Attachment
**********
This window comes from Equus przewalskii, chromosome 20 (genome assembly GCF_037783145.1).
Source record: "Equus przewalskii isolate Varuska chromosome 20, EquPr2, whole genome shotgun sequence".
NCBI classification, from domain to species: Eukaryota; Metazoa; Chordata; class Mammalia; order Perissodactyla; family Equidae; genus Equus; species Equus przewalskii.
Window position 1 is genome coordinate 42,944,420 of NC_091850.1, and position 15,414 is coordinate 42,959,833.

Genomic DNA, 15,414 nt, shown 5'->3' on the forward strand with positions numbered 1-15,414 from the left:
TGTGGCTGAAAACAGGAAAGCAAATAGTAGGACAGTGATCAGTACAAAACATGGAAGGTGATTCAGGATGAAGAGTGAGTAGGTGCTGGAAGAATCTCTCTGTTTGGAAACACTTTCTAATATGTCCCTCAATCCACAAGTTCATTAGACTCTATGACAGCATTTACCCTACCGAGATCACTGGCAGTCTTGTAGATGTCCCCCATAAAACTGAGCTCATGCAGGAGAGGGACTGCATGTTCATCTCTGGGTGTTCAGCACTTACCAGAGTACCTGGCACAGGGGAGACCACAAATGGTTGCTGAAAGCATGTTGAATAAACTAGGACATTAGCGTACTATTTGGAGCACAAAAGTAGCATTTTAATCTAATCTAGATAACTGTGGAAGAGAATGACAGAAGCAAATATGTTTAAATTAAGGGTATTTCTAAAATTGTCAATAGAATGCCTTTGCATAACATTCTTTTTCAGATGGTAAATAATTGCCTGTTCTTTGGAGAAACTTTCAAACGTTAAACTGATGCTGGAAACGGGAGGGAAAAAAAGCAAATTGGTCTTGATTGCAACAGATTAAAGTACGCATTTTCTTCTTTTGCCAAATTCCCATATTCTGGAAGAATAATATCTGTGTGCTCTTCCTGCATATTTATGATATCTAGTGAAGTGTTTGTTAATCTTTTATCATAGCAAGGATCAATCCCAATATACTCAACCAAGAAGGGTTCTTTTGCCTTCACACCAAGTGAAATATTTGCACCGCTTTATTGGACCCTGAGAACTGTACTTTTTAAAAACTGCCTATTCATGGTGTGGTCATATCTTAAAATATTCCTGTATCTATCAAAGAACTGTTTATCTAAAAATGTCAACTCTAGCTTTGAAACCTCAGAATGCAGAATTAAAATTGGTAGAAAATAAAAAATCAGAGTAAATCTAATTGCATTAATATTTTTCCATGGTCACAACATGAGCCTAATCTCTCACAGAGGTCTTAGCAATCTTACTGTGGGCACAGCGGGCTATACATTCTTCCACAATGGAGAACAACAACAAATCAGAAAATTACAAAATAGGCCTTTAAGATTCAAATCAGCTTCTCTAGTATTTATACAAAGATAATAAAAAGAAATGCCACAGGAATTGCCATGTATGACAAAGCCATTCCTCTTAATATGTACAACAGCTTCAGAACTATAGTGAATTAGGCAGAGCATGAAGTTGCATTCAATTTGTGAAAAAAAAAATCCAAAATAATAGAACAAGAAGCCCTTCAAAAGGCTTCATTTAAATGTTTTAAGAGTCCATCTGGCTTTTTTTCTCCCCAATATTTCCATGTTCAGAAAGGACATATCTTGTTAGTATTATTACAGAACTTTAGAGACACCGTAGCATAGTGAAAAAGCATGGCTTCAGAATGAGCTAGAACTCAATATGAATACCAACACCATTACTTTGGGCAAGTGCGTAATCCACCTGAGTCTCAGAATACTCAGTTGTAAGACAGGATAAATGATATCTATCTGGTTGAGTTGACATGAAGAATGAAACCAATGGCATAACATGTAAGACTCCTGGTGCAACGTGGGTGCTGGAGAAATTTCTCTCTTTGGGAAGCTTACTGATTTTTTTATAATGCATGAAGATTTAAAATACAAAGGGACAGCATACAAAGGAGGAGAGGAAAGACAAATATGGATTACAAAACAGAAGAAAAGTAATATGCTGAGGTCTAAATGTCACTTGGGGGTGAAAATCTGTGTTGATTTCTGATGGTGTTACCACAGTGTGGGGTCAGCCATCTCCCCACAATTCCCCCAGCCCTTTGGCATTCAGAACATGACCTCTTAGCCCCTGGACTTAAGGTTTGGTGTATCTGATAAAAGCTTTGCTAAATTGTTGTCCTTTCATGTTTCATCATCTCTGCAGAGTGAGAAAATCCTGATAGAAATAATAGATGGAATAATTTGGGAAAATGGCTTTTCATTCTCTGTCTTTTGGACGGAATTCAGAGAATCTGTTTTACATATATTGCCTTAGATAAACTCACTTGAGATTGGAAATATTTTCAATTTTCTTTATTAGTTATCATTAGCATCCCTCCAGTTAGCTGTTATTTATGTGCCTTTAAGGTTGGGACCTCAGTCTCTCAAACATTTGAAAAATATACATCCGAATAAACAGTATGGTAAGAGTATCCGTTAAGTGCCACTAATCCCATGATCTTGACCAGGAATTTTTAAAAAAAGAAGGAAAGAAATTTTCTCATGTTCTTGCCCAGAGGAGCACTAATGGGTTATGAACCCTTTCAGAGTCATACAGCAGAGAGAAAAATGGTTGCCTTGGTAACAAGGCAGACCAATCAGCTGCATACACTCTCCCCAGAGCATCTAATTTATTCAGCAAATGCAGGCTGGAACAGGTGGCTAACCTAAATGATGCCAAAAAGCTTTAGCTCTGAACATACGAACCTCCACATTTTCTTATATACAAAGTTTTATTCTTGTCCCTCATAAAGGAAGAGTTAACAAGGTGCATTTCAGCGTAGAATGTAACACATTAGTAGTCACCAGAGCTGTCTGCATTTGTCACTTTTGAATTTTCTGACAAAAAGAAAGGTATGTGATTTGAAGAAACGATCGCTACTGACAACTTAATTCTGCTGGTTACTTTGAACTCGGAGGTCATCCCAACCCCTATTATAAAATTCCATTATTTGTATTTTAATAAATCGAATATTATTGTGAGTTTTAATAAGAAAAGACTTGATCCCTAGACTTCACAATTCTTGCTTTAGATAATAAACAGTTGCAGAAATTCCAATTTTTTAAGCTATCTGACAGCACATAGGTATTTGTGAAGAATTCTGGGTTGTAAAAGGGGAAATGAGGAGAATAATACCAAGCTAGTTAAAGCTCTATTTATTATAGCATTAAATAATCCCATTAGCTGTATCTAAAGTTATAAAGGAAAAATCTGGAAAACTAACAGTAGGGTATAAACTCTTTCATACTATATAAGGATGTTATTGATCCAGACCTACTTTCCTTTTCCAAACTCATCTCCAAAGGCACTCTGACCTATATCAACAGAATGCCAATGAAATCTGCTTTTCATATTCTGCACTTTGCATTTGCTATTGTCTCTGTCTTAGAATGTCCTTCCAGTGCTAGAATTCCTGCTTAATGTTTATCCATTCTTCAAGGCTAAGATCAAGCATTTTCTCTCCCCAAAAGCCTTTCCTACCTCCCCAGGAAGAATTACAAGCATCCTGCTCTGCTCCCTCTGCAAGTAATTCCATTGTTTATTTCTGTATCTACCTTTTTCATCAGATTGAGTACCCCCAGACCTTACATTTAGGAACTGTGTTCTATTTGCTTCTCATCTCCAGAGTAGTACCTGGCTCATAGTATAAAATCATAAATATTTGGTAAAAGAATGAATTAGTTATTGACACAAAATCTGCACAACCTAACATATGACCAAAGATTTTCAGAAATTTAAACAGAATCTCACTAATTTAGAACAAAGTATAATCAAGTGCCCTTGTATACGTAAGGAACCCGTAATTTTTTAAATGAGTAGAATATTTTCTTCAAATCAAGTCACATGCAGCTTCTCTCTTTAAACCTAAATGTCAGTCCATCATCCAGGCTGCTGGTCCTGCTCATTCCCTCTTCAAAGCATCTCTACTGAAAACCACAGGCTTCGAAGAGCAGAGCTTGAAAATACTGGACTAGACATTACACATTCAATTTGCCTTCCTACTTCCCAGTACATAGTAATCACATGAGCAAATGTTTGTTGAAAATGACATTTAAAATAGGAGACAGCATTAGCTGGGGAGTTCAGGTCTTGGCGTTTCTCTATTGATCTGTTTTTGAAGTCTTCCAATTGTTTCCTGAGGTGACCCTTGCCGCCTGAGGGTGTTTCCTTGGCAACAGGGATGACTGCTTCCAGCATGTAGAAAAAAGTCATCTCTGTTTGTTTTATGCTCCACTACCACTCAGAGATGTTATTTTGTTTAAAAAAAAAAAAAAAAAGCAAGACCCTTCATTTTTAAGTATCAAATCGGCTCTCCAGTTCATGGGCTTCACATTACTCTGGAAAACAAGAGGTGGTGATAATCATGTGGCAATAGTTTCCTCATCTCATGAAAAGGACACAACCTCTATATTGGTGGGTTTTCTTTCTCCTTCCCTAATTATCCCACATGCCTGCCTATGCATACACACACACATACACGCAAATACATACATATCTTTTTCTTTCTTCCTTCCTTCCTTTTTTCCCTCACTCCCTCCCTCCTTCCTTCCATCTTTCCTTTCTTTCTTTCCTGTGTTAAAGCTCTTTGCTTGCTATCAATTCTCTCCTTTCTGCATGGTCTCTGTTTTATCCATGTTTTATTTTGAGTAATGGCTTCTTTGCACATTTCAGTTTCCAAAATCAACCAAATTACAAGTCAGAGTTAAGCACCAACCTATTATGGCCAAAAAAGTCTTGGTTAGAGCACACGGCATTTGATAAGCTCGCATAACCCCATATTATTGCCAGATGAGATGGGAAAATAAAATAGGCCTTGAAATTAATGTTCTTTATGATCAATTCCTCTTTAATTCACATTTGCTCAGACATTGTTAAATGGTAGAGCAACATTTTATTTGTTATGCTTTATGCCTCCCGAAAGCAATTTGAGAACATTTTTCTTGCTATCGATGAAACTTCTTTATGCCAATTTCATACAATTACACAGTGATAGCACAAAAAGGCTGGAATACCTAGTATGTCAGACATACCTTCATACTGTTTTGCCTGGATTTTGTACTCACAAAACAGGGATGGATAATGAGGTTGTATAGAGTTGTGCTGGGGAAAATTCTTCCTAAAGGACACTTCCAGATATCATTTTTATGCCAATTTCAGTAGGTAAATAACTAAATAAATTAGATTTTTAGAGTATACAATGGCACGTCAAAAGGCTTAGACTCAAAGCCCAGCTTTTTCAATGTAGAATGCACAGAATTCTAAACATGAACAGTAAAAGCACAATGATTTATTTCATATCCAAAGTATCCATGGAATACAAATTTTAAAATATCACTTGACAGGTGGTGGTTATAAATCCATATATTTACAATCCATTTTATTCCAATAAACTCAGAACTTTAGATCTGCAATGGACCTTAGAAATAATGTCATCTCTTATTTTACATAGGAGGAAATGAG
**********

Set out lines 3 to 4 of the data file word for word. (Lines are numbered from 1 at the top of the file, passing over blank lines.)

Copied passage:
NCBI classification, from domain to species: Eukaryota; Metazoa; Chordata; class Mammalia; order Perissodactyla; family Equidae; genus Equus; species Equus przewalskii.
Window position 1 is genome coordinate 42,944,420 of NC_091850.1, and position 15,414 is coordinate 42,959,833.